The debate over how to improve educational quality for all students in this country is predicated on the assumption that empiricism rather than ideology will eventually prevail. But a recent op-ed in the Boston Globe by Joe Keohane calls that belief into question ("How facts backfire," July 11). "Facts don't necessarily have the power to change our mind," he wrote. "In fact, quite the opposite." Keohane goes on to cite a series of studies in 2005 and 2006 by researchers at the University of Michigan showing that facts can actually make misinformation stronger.
The reasons for this counterintuitive finding range from simple defensiveness to avoidance of cognitive dissonance. But whatever the cause, they have direct relevance to efforts now underway to turn around failing schools. The best example is the campaign being waged by the 10-year-old Bill & Melinda Gates Foundation. The latest issue of Bloomberg Businessweek has a cover story detailing the thinking behind the foundation's distribution of hundreds of millions of dollars toward this goal since its inception and for its plans to spend $3 billion more in the next five to seven years on educational reform ("Bill Gates' School Crusade," July 15).
What emerges from the reportage is that Bill Gates does not like to be confused by evidence. In 2000, for example, he doled out hundreds of millions to make high schools smaller in the stubborn belief that student body size is crucial to student achievement. Gates subsequently discovered to his chagrin that students at small high schools, for example, were more likely to graduate than their peers at big high schools, but they did no better on standardized tests. Never one to let the facts get in the way of his personal convictions, he is now betting that teacher quality is the solution. The foundation is investing $290 million over the next seven years in the Tampa, Memphis and Pittsburgh school districts in the mistaken belief that measuring student gains on standardized tests is the key to educational quality.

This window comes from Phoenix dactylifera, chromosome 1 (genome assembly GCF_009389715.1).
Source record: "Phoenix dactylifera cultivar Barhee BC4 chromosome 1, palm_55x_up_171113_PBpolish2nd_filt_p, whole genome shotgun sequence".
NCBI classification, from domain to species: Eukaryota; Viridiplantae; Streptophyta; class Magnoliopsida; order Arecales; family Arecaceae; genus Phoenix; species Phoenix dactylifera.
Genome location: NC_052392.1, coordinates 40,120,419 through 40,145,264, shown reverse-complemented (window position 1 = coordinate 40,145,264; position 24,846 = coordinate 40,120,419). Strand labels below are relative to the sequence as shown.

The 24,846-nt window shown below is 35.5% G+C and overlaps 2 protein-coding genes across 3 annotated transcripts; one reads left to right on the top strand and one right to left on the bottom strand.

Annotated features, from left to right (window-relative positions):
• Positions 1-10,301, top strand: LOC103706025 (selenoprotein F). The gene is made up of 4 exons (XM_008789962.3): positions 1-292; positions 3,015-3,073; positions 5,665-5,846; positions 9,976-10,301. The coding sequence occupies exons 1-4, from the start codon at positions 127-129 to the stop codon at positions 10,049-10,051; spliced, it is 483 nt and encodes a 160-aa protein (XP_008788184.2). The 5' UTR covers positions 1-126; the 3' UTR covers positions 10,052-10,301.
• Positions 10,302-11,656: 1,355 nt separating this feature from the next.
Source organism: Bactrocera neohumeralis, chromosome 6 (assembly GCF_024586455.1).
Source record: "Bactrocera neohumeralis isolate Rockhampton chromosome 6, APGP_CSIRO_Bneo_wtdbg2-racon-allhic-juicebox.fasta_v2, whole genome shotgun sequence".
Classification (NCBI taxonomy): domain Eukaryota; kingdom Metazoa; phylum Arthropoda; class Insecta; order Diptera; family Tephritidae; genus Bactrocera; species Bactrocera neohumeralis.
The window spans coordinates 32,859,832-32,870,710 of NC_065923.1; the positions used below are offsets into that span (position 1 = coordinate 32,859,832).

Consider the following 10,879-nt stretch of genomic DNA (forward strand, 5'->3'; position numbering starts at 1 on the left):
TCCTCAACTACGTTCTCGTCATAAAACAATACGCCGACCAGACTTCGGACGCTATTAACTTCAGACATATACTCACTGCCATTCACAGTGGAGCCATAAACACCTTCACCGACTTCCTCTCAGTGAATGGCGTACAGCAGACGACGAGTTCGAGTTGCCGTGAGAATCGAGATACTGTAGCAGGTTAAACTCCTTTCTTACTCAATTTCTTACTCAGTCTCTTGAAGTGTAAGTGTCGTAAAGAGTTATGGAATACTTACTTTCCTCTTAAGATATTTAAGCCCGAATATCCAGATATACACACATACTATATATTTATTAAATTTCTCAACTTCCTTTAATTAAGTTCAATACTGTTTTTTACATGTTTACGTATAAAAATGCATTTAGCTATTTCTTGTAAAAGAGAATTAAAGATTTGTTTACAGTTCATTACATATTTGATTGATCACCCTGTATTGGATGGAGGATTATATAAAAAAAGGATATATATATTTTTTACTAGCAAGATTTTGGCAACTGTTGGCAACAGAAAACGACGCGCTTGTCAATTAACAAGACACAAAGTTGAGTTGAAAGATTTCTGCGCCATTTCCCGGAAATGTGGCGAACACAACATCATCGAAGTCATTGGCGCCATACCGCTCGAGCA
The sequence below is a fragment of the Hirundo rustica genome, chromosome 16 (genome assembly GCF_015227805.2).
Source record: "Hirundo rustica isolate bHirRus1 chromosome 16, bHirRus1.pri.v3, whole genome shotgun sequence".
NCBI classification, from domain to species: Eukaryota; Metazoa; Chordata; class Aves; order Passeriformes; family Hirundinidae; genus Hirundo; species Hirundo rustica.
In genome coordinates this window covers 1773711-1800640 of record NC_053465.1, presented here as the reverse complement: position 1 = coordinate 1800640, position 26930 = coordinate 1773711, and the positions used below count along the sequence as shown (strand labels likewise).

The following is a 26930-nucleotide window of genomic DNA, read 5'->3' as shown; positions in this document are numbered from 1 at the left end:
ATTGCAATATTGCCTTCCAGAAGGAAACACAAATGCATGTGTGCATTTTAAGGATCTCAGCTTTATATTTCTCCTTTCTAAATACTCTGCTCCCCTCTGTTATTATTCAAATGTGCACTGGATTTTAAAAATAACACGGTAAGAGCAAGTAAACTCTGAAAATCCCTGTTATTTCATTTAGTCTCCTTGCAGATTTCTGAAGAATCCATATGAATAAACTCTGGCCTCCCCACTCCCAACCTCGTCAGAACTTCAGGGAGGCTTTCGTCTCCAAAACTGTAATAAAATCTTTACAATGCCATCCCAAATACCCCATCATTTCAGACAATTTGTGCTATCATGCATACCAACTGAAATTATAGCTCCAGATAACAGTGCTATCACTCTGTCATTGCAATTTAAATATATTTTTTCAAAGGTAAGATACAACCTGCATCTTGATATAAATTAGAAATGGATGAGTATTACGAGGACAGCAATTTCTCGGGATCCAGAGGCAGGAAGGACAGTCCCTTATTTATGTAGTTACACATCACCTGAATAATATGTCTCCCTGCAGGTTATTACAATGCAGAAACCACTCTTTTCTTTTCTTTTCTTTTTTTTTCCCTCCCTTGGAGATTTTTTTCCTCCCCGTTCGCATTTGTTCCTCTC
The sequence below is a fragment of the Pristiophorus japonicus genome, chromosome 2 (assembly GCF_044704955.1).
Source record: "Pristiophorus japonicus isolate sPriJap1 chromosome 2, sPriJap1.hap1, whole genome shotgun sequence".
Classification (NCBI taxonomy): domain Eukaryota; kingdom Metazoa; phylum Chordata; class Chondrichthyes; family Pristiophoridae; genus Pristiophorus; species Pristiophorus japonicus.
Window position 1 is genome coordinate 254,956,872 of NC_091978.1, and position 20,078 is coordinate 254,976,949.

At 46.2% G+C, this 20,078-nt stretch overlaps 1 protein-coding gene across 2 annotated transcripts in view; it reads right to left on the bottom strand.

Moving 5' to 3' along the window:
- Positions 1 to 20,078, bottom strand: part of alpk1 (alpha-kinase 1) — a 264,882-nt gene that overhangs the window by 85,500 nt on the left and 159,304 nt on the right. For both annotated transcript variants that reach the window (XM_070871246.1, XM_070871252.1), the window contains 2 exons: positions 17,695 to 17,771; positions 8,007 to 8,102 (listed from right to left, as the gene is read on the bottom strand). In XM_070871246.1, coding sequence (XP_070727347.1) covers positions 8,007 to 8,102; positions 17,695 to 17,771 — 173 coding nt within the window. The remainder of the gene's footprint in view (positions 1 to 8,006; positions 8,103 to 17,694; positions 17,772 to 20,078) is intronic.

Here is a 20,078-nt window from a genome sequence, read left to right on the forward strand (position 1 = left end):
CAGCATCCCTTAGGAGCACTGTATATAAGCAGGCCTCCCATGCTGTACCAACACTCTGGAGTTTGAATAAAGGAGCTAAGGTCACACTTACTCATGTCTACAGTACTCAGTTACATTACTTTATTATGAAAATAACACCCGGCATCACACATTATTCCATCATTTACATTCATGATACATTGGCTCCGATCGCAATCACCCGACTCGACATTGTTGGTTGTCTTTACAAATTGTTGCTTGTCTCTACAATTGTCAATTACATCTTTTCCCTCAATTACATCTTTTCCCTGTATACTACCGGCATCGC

It apparently makes no difference to Gates that this strategy is not nearly as straightforward as he thinks. Cheating by educators and narrowing of the curriculum, for example, have already been well documented in connection with high-stakes tests. Nevertheless, Gates wants to replace underperforming teachers (based on progress on student test scores) with effective teachers (based on the same metric). He is convinced that teachers ranked in the top 25 percent for four consecutive years will be enough to close the black-white achievement gap. He offers no credible evidence to support his assertion, but that doesn't undermine his influence.
That's because big money has a way of making itself heard over hard data. In today's recession, school districts are so desperate to avoid layoffs and make other cuts to their programs that when the Gates Foundation or other financial powerhouses come calling it's hard to resist doing their bidding. Adding to their enormous clout are their friends in the Obama administration. Together, they are a formidable team.
Whether they will ever be open to other views about turning around failing schools is doubtful. Ideology is notoriously resistant to alteration even in the face of overwhelming evidence. This observation is true whether it applies to the richest man in America, the man in the White House or the man in the street.